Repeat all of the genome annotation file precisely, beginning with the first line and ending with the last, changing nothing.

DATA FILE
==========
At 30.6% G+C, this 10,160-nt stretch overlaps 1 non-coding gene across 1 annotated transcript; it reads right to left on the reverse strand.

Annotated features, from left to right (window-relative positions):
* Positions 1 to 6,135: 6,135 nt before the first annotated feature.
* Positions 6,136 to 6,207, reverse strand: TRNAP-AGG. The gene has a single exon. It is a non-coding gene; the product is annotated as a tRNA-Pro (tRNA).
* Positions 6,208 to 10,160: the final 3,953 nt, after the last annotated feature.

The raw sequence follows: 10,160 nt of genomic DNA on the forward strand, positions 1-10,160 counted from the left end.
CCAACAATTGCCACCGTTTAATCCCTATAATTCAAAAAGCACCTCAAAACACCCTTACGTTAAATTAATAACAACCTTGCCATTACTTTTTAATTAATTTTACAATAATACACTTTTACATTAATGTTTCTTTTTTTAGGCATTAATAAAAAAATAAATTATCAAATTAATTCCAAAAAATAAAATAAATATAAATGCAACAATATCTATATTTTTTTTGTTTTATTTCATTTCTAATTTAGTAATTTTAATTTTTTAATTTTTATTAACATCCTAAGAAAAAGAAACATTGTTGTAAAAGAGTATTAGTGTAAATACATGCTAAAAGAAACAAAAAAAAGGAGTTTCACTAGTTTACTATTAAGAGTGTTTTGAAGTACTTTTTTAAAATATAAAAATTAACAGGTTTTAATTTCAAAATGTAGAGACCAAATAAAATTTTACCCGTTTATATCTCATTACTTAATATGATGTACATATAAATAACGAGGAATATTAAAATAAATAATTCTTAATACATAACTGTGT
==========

At 30.6% G+C, this 10,160-nt stretch overlaps 1 non-coding gene across 1 annotated transcript; it reads right to left on the reverse strand.

Annotated features, from left to right (window-relative positions):
* Positions 1 to 6,135: 6,135 nt before the first annotated feature.
* Positions 6,136 to 6,207, reverse strand: TRNAP-AGG. The gene has a single exon. It is a non-coding gene; the product is annotated as a tRNA-Pro (tRNA).
* Positions 6,208 to 10,160: the final 3,953 nt, after the last annotated feature.

The raw sequence follows: 10,160 nt of genomic DNA on the forward strand, positions 1-10,160 counted from the left end.
CCAACAATTGCCACCGTTTAATCCCTATAATTCAAAAAGCACCTCAAAACACCCTTACGTTAAATTAATAACAACCTTGCCATTACTTTTTAATTAATTTTACAATAATACACTTTTACATTAATGTTTCTTTTTTTAGGCATTAATAAAAAAATAAATTATCAAATTAATTCCAAAAAATAAAATAAATATAAATGCAACAATATCTATATTTTTTTTGTTTTATTTCATTTCTAATTTAGTAATTTTAATTTTTTAATTTTTATTAACATCCTAAGAAAAAGAAACATTGTTGTAAAAGAGTATTAGTGTAAATACATGCTAAAAGAAACAAAAAAAAGGAGTTTCACTAGTTTACTATTAAGAGTGTTTTGAAGTACTTTTTTAAAATATAAAAATTAACAGGTTTTAATTTCAAAATGTAGAGACCAAATAAAATTTTACCCGTTTATATCTCATTACTTAATATGATGTACATATAAATAACGAGGAATATTAAAATAAATAATTCTTAATACATAACTGTGT